That advert

Seen it?

It is a lovely ad.  Couple meet on a railway platform and seemingly fall in love.   There are a whole series of them on’s YouTube site.   All around the same theme, accidently falling in love.   One in a shoe shop, one whilst playing at pianos, or at a bus stop.

Ah how lovely.  How romantic.

So why in God’s name then is the advertising theme for an internet dating site?

A site where you have to actively sign up / pay a fee / pimp yourself out / filter out unsuitable people such as the married men who assure you they are separated but then turn up to the date with a Mr Bump plaster on their finger (yes that happened to me, he got short shrift I can assure you) / and finally go out on a series of unsuccessful dates before giving up and cancelling your membership.   Then walking into a pub and meeting the man you go on to marry (that happened to me.  Twice.  Ahem, I am digressing)

Their own advert tells you that you are going to meet the person of your dreams in a shoe shop / bus stop / train station / bar.  Not necessarily on the internet.

I remember once saying to my dad towards the end of an advert “I love that advert” and he said “but what did it advertise?”.   I couldn’t remember “in which case the advert is useless” he remarked.   And some 25 years later that statement has stuck with me.

If an advert doesn’t leave you remembering what it was advertising then it has failed.

Remember this?

Now that did exactly what it need to.  Two characters, on the phone.  Celebrating exam success.   It is 30 years old now but that to me is a great ad.   You ask anybody about Maureen Lipman and “you got an ology” and most people over 45 will tell you it was for BT.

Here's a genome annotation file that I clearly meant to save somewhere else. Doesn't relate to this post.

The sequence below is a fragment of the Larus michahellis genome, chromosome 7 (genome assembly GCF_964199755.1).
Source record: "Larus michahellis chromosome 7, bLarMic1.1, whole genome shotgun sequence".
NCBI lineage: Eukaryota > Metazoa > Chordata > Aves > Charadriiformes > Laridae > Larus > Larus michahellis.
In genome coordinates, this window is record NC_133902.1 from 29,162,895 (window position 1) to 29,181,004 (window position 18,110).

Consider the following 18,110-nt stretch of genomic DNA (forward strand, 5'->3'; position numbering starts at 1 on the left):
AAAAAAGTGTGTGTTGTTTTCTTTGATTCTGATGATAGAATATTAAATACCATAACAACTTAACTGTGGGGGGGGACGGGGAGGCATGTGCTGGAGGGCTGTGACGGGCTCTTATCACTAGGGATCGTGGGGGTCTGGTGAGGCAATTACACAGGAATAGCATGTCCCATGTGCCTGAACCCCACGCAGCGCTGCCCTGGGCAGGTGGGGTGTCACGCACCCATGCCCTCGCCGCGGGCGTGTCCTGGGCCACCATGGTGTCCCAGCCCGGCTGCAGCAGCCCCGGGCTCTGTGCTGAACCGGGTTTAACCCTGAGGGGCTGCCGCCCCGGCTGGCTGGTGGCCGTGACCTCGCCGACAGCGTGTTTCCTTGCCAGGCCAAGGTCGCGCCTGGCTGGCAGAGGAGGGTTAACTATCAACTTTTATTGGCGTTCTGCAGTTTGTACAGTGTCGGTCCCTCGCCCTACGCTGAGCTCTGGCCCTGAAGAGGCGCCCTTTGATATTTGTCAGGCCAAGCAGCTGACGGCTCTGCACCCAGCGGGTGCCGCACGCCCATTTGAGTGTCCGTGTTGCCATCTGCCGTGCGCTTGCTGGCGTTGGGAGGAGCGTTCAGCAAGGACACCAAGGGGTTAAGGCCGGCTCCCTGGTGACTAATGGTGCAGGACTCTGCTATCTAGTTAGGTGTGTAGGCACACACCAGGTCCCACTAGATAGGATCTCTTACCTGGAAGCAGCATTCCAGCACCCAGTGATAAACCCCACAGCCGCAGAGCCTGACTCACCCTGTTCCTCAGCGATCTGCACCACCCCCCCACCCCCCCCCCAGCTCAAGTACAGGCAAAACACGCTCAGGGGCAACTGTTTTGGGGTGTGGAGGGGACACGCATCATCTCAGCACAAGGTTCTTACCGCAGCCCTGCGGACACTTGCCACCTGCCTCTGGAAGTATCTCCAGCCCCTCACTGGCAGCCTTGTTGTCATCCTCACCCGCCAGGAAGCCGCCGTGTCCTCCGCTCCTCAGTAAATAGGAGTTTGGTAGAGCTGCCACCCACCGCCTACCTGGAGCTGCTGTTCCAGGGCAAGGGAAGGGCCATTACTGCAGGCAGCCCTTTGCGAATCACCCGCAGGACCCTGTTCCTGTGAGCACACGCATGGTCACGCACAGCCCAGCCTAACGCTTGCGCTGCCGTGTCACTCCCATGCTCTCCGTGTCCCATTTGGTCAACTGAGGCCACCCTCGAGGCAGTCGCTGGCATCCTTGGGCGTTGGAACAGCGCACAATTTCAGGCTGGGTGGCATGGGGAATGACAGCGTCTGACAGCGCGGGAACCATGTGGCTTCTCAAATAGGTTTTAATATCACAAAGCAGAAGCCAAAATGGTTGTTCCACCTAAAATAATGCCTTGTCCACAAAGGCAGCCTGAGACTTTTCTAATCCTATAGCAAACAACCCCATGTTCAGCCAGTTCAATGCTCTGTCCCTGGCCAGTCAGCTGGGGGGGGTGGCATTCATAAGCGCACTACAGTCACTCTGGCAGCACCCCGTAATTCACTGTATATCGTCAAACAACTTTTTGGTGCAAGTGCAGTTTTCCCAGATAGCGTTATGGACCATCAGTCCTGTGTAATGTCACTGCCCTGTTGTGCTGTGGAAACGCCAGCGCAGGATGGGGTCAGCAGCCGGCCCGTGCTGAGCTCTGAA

Don’t get me started on Meerkats.   The very idea that they actually set up Compare the Meerkat has to be one of the biggest strokes of advertising genius ever.

Or this one?

I don’t know how it advertises Cadbury’s chocolate but you just know it does.

So I am really sorry but your advert is rubbish.  It doesn’t advertise your services at all, it does the exact opposite.

Ronseal coined the phrase  “It does exactly what it says on the tin” which is still used today.   Shame the same cannot be said for



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  • I guess the success of the advert is exactly that – what puts people off online dating is the idea of a contrived situation, pimping yourself out etc – so what they’ve dine is brazenly the opposite. They are trying to appeal to people who long for that romantic ideal but haven’t found it, and I suppose it ‘works’ (which to sone degree presumably it must as they are prolifically successful) because it associates this romance with the site. The last thing their customers, particularly those who have done online dating before, want is to be reminded of the unpleasant reality of the whole thing.

    That said, they are horribly saccharine adverts.

  • dont go making everyone that old that remembers the BT advert. I’m not 40 and I remember it. the Ology and ‘well everyone will always need plates’ still make me laugh now.